What’s human rights got to do with preventing cancer?

A map of the world on bread

Louise MeinckeSaturday is Human Rights Day, which is observed every year on 10 December to commemorate the day on which, in 1948, the United Nations General Assembly adopted the Universal Declaration of Human Rights.

Human rights are the basic rights and freedoms that belong to every person in the world, from birth until death, but what does this have to do with the prevention of cancer and other non-communicable diseases (NCDs)?

Cancer is a human rights issue

Our analysis of global research shows that about a third of the most common cancers can be prevented through diet, maintaining a healthy weight and taking regular physical activity, and there is strong evidence that being overweight or obese is linked to an increased risk of 11 cancers.

Worryingly, overweight and obesity is becoming an increasing problem in lower socio-economic groups and developing countries as they enter the ‘nutrition transition’ – where there is an increased consumption of ultra-processed food and drinks that are high in sugar, salt and saturated fats.

The sad truth is that many people in lower socio-economic groups and developing countries don’t have access to healthy, nutritious food – a fundamental human right, and an essential part of a healthy lifestyle that could reduce the risk of cancer and other NCDs.

The lack of access to nutritious food may go some way to explaining why preventable cancers are an epidemic hitting the poorest and most vulnerable the hardest. A human rights based approach to promoting global public health and preventing cancer and other NCDs has the potential to challenge the unjust, discriminatory and unequal social and economic determinants of health, make legal instruments available to regulate the food and drinks industry, and hold governments to account for the lack of progress to promote healthy diets and prevent overweight & obesity.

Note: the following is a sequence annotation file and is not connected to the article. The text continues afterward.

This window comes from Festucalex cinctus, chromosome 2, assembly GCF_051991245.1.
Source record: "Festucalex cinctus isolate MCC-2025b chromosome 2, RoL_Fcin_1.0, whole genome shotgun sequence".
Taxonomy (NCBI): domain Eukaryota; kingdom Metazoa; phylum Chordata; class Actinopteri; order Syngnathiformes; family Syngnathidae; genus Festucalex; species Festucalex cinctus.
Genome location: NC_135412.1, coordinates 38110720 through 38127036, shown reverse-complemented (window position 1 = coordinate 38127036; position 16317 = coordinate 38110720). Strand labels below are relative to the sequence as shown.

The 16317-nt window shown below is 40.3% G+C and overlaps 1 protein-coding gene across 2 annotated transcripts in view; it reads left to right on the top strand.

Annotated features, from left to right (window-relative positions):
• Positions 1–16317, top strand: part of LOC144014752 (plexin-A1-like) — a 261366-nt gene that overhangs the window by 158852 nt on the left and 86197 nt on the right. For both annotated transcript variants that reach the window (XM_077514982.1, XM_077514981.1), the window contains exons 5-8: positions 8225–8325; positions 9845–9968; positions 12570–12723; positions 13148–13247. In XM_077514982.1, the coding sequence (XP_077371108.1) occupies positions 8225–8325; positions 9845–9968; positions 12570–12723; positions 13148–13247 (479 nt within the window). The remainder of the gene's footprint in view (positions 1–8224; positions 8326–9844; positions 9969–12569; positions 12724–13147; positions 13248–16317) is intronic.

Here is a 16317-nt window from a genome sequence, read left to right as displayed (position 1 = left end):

The right to healthy, nutritious food

This summer, the UN’s Special Representative on the Right to Food, Ms Hilal Elver, published a ground-breaking report. In the report the Special Representative clearly set out that the right to health is intrinsically linked with the right to food, and that this must be healthy and nutritious in order for humans to thrive and not just survive.

Applying a human rights approach to promoting healthy nutritious food underlines the responsibility of governments to regulate and monitor big food and drink corporations. Our NOURISHING framework and policy database highlights that governments often prefer to enter into voluntary agreements with industry to self-regulate.

However, such initiatives have proven ineffective and more needs to be done to regulate the food and drinks industry, including through labelling, advertising restrictions and economic measures which support the most vulnerable and poorest people in our societies.

Human rights are not a complete solution, but they are a tool at our disposal – on this human rights day the UN encourages us to all stand up for our rights. I choose to stand up for our right to healthy nutritious food. What about you?